In 2003, the Australian Government announced a $20 million whole-of-government package of measures to combat trafficking in persons:
DIMIA and Australian Customs Service (ACS) have lead roles in dealing with illegal migration. The Australian Federal Police (AFP) has responsibility for the investigation of organized crime in people smuggling and investigation and charging of crews of people smuggling vessels. The AFP received a budget of USD$25.5 million for 2002-2003 to investigate and detect organized people smuggling based in Darwin. AFP created a joint People Smuggling Strike Team with the Department of Immigration and Multicultural and Indigenous Affairs (DIMIA).
The AFP also has a Transnational Sexual Offenses Team, which investigates instances of human trafficking in Australia.
In July 2003 Australian Federal authorities have responded to the revelations of trafficked women from Southeast Asia by setting up Operation Tennessee - targeting the traffickers. A police ministers' conference earlier in July 2003 agreed to set up a national action plan and review laws on sexual servitude, deceptive recruiting and debt bondage.
Australia has taken a lead on trafficking through initiatives such as the Bali Regional Ministerial Conference on People Smuggling, Trafficking in Persons and Related Transnational Crime which Australia co-chaired with Indonesia in February 2002.
Asia Regional Cooperation to Prevent People Trafficking (ARCPPT) is a three year project which began in 2003 with $3.6 million USD from the Australian Government (AusAID) and managed by ACIL (Agricultural Consultants Incorporated Limited) Australia. ACIL is a company of international development consultants and project managers. The project is working in four countries: Thailand, Lao PDR, Myanmar (Burma) and Cambodia. The main focus of project activities is to strengthen the criminal justice process to combat the crime of human trafficking.
ECPAT Australia has created a CHILD WISE Think Tank on the prevention of child abuse in Southeast Asian tourism destinations.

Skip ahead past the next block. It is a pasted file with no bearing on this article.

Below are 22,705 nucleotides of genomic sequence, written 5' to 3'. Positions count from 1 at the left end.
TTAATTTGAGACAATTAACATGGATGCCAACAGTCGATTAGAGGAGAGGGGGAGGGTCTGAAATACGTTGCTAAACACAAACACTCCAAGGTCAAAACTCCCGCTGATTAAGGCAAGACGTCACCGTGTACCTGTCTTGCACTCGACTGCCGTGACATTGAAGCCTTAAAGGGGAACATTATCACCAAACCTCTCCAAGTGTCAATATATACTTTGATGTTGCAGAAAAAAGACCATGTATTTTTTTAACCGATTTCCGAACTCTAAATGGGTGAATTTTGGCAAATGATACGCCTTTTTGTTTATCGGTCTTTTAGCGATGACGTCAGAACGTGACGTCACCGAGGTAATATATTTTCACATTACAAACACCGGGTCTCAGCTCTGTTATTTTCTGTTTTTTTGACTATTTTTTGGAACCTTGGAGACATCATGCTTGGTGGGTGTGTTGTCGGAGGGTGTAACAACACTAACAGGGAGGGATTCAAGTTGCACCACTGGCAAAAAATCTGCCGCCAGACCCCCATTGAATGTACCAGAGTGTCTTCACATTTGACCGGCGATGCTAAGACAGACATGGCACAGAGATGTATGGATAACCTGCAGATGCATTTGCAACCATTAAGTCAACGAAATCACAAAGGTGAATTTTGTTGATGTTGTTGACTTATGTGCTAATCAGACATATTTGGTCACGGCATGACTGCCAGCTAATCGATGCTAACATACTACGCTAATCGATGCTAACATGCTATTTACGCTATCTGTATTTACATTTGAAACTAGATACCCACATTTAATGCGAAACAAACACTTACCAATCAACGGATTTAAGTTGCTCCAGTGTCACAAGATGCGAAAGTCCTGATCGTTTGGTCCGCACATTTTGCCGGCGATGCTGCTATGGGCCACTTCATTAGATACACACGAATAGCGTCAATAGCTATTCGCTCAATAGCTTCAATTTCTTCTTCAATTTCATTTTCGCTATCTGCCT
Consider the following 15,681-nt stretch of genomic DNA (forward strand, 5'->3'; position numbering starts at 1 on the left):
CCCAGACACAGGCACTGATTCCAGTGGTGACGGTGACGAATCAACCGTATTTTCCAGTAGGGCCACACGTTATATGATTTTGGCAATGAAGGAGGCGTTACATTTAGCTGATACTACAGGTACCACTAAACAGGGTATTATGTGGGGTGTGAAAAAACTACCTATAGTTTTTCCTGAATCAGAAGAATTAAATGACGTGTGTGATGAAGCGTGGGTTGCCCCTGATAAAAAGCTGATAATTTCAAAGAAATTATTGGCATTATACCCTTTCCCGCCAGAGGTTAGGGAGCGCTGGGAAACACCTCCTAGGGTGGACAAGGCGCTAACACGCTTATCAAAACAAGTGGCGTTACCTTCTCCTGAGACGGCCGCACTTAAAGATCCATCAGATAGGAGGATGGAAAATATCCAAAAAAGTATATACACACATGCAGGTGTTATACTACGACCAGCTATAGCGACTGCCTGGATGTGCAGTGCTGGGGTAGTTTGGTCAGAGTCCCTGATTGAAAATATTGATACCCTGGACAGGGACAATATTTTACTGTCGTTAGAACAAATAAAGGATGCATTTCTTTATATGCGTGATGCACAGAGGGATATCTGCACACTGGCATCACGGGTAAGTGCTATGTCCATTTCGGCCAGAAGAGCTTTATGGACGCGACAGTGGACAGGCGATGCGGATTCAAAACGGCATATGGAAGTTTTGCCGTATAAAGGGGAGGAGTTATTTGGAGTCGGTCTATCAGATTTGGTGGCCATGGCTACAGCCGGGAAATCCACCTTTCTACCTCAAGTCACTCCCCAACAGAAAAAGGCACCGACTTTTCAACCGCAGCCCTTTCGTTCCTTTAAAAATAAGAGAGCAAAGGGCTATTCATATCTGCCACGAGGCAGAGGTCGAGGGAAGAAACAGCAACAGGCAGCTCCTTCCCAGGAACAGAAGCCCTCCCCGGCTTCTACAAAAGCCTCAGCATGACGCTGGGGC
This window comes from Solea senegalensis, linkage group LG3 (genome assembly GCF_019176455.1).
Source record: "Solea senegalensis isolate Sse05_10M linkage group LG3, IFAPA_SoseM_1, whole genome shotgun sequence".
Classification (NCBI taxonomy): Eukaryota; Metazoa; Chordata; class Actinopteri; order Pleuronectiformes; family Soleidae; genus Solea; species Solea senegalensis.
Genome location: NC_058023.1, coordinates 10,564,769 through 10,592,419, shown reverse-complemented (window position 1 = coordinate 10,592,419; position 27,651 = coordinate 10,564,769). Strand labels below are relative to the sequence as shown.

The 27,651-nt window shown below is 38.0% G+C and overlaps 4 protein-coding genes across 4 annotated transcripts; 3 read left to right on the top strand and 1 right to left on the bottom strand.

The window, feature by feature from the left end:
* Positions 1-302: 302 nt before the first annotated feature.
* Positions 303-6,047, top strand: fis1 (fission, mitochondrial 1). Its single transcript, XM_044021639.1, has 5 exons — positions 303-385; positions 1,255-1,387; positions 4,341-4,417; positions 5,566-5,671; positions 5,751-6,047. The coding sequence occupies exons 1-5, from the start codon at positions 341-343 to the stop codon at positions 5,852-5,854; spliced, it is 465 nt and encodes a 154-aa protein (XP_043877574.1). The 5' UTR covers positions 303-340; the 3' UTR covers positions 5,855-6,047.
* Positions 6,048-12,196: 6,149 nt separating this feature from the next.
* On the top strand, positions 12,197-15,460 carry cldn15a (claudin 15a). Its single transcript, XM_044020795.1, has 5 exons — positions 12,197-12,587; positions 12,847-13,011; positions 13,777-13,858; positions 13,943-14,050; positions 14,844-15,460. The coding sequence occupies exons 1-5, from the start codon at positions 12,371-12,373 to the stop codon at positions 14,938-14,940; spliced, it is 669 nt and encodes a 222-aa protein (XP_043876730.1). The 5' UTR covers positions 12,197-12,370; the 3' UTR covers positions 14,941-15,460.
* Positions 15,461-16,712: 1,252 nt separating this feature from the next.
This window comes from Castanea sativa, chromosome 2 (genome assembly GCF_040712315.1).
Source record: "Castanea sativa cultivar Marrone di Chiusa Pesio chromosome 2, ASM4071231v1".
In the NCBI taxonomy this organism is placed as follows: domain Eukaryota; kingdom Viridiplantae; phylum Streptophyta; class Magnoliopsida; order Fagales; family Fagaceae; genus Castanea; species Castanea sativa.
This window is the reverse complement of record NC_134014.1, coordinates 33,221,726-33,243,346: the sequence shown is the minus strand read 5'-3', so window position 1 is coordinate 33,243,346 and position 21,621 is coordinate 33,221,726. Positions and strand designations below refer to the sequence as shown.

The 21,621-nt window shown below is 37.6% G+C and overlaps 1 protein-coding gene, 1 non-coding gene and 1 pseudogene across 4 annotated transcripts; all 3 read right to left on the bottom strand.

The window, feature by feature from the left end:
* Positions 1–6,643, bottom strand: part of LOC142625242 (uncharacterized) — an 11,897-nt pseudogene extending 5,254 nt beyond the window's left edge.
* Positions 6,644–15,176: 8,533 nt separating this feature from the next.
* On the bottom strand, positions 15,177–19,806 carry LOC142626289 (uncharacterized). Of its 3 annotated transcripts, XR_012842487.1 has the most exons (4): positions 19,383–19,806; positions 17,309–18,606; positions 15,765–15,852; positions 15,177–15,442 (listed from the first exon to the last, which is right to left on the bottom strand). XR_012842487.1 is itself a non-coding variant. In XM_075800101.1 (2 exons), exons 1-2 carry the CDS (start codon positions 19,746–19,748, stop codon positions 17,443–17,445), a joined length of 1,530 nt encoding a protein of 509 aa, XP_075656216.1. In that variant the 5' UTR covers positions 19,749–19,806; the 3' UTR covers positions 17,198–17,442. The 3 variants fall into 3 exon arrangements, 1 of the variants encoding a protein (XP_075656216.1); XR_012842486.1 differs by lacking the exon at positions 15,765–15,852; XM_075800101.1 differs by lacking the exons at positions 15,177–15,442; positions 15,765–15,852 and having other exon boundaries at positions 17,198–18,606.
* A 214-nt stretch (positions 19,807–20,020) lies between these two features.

In 1999 the Migration Act of 1958 was amended so that the penalty for people smuggling increased from two years imprisonment to 20 years jail penalty and/or a fine of up to Aus$220,000 (for smuggling a group of 5 or more). The penalty for individual instances of people smuggling increased to 10 years with a fine of up to Aus$110,000.
The Slavery and Sexual Servitude Act 1999 amended the Criminal Code of 1995. The 1999 Act creates a penalty of 25 years if a person, whether within or outside Australia:
In 2003, Australia utilized the act for the first time, charging eight people in Sydney and Melbourne for their role in trafficking persons. The Sex Slavery legislation relates only to traffickers and does not relate to the trafficked women.1
In several states in Australia, brothel prostitution is legalized. It seems that where brothel prostitution is legalized, as in Victoria , the illegal brothel industry is outstripping the legal sector. In 2002, there were 100 legal brothels and, according to the legal brothel owners, 300 illegal brothels. Trafficked women were sold into both legal and illegal brothels.2
Australia has signed the Convention to Combat Transnational Organized Crime. Australia also signed the Protocol to Prevent, Suppress and Punish Trafficking in Persons, Especially Women and Children on December 12, 2002 . However, it has not ratified either document. Australia has ratified the International Labor Organization (ILO) Convention on the Abolition of Forced Labor. It has signed the UN Convention on the Rights of the Child.
Australia has not ratified the ILO Convention 182 to Eliminate the Worst Forms of Child Labor.
1 Sheila Jeffreys. "Australia and the traffic in women into sexual exploitation." Arena Magazine. April 2002
2 Sheila Jeffreys. "Australia and the traffic in women into sexual exploitation." Arena Magazine. April 2002
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